In this blog, using Apache Kafka I will showcase the sheer performance advantage of Pure Storage FlashArray//X DirectFlash Fabric compared to the SAS-SSD-DAS deployment. Apache Kafka is the epitome of what fast is. Apache Kafka is commonly deployed in DAS landscape. The best way to debunk DAS performance advantages and challenge typical DAS deployments is to show the Apache Kafka cluster performance and scale on Pure Storage FlashArray//X with DirectFlash Fabric.
In February we announced the DirectFlash Fabric which uses NVMe-oF RoCE protocol. Our NVMe-oF initial protocol implementation uses RoCE which stands for RDMA over Converged Ethernet (RDMA = Remote Direct Memory Access). Our tests showed that FlashArray//X with DirectFlash technology delivers better performance compared to SAS and SATA SSDs.
What is Apache Kafka? It is a distributed, highly scalable, fast messaging application used for streaming applications. Apache Kafka is based on the commit log, and it allows users to subscribe to it and publish data to any number of systems or real-time applications.
In order to test the performance of Apache Kafka, I built two 3 node clusters. One cluster was deployed on FlashArray//X DirectFlash Fabric and the other using DAS SAS SSDs. Both clusters were deployed using completely identical compute nodes. Some of our competitors have tested Kafka with low end, low-performance SAS disks even without RAID or striping. In our testing we made sure that DAS setup is with SSDs is configured for performance with RAID 0 for striping and with optimal batch.size parameter in Kafka producer to deliver the best possible DAS IO results.
Configuration for FlashArray DirectFlash NVMe-oF based Apache Kafka cluster setup:
This cluster consists of three broker nodes. The (kafka-logs) commit logs were mounted on FlashArray//X volumes formatted with the XFS file system. FlashArray//X was configured with NVMe-oF protocol for the server (host) to FlashArray connectivity. Furthermore, FlashArray//X also provides internally disk to host bus adapter (HBA) NVMe connectivity assuring complete end-to-end, host to FlashArray to the disk full NVMe connectivity.
Here are the specifications of each host(x86) for the Apache Kafka cluster on FlashArray//X DirectFlash Fabric setup:
This cluster consists of three broker nodes. The commit logs are mounted using SAS/DAS SSD drives with the XFS file system.
Here are the specifications of each host(x86) for the Apache Kafka cluster using SAS SSD DAS:
Performance test setup and Results:
The Kafka producer performance tool(org.apache.kafka.tools.ProducerPerformance) was used to generate load on to the three nodes cluster. The topics used by Kafka producer performance have replication set to 1, 3 and partitions set to 3. The testing consisted of only writes which are basically Kafka producer writing to these topics.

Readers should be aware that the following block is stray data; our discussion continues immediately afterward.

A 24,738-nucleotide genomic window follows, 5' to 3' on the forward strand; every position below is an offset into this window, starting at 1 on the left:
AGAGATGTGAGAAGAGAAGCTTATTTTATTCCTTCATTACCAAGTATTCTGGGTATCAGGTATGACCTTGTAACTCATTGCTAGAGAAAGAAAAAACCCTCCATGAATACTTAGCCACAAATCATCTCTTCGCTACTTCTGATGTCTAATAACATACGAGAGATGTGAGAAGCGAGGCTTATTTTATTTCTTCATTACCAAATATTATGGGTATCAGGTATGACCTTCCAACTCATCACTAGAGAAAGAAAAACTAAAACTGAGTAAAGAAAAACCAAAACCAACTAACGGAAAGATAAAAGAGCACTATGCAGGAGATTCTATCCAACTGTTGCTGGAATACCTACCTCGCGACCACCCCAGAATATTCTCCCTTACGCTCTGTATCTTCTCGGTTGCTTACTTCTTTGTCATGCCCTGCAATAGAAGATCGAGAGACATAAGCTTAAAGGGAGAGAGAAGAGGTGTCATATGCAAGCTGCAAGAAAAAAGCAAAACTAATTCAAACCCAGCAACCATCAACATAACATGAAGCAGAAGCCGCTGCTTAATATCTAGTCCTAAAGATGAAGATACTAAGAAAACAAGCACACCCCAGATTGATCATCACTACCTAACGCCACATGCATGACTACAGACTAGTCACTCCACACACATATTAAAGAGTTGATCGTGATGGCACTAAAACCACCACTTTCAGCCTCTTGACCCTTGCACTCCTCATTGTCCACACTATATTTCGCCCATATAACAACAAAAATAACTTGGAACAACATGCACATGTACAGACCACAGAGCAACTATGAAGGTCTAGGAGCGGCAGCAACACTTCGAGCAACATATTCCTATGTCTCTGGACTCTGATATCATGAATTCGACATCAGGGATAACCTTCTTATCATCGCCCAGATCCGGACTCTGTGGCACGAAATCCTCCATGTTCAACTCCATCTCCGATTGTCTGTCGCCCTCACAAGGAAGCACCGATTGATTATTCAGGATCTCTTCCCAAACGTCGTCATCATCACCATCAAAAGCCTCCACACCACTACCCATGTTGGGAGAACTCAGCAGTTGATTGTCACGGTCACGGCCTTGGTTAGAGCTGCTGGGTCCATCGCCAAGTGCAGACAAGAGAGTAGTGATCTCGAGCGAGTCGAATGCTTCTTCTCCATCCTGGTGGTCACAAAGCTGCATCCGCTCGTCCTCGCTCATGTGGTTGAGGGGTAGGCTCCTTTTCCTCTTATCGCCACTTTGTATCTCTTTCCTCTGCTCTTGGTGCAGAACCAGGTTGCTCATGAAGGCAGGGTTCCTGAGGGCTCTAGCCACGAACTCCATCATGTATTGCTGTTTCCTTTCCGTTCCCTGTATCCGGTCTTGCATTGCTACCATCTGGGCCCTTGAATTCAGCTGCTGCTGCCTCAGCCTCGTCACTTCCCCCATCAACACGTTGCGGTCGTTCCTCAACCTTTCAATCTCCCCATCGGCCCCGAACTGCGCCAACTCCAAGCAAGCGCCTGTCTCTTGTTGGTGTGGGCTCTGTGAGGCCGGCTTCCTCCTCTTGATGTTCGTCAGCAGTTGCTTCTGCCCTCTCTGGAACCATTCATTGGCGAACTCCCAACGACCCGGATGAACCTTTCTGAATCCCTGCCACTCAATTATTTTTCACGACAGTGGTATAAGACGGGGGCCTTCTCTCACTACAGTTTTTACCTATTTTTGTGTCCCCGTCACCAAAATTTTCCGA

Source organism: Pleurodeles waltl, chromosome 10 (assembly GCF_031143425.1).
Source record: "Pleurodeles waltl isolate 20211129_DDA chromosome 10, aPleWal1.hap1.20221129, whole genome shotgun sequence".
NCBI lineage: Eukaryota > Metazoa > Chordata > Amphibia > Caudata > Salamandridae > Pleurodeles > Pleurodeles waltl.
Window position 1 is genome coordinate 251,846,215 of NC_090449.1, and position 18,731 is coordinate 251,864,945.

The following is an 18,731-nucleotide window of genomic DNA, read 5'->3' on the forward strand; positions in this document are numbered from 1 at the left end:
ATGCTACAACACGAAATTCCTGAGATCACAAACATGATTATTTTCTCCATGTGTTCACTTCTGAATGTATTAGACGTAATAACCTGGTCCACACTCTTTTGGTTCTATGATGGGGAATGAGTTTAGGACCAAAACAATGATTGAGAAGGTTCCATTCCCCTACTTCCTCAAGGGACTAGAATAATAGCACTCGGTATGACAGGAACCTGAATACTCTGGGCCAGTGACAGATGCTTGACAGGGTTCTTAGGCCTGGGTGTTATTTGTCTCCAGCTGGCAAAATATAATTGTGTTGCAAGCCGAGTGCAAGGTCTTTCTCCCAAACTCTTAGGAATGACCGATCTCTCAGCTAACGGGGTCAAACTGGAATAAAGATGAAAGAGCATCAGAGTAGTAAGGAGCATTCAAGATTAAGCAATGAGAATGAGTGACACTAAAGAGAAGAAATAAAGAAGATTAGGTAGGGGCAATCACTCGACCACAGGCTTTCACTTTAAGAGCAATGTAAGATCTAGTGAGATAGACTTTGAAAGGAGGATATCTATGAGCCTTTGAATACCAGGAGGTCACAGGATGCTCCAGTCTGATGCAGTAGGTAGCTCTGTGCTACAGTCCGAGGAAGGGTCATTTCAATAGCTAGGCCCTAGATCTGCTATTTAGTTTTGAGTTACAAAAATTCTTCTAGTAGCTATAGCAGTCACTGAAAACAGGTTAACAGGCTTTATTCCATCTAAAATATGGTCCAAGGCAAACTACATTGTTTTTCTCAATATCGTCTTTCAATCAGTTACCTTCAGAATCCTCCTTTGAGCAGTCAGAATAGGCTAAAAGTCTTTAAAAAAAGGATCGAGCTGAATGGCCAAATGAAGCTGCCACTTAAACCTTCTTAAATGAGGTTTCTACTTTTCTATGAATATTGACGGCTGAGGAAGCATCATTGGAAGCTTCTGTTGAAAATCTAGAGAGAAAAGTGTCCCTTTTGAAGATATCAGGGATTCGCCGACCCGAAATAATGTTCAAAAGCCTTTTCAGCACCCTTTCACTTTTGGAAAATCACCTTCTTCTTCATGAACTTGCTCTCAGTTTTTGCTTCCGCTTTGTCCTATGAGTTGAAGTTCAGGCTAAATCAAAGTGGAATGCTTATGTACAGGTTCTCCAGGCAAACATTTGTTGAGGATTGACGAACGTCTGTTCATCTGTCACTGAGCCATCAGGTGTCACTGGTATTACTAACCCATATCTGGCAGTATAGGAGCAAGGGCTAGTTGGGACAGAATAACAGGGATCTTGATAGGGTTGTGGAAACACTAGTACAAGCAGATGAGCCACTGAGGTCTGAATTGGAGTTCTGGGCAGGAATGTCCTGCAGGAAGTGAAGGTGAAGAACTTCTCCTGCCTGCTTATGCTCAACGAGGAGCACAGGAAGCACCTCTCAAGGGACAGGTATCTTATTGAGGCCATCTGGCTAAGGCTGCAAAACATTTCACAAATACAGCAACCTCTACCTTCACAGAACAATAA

Here is the information on the topics used by Kafka Producer performance:
Replication Factor = 3: Performance testing
Topic:hello333 PartitionCount:3 ReplicationFactor:3
The chart below shows the latency in ms versus Record size of the message on the Apache Kafka Cluster based on NVMe-oF FlashArray cluster, and a SAS-DAS cluster using the topic shown above hello333. It clearly illustrates that write latency of Apache Kafka cluster on NVMe-oF FlashArray is lower ( up to a 13 % lower) than Apache cluster running on SAS-DAS.
Next chart shows the Records/second versus message size for writes between Apache Kafka cluster based on NVMe-oF FlashArray and Apache Kafka cluster based on SAS-DAS using the topic hello333.
Here also, it shows that the Apache Kafka cluster based on NVMe-oF FlashArray delivers higher (up to 6.3%) performance than SAS-DAS even when the record/message size was increased. For the 100-byte record size, we crossed the 5 million records/second for 3 producers and even with a replication factor of 3!
This was done with acks=1 which is: This will mean the leader will write the record to its local log but will respond without awaiting full acknowledgment from all followers. Even with acks=-1 the throughput significantly decreases for both Apache Kafka cluster based on FlashArray with DirectFlash and SAS-DAS. But, the relative performance difference was still very similar to what we have seen above where FlashArray with DirectFlash performed overall better than SAS-DAS setup.
Apache Kafka performance on FlashArray with DirectFlash is in the same range or greater than DAS. Moreover, FlashArray data services such as data reduction and data protection, Pure Storage FlashArray NVMe-oF is a better choice than DAS for Apache Kafka deployments. I would highly recommend testing and deploying this architecture based on the FlashArray with DirectFlash and NVMe-oF with DirectFlash to take advantage of modern, high performant shared storage provided by Pure Storage FlashArray.
08.23.2019 • by Cody Hosterman
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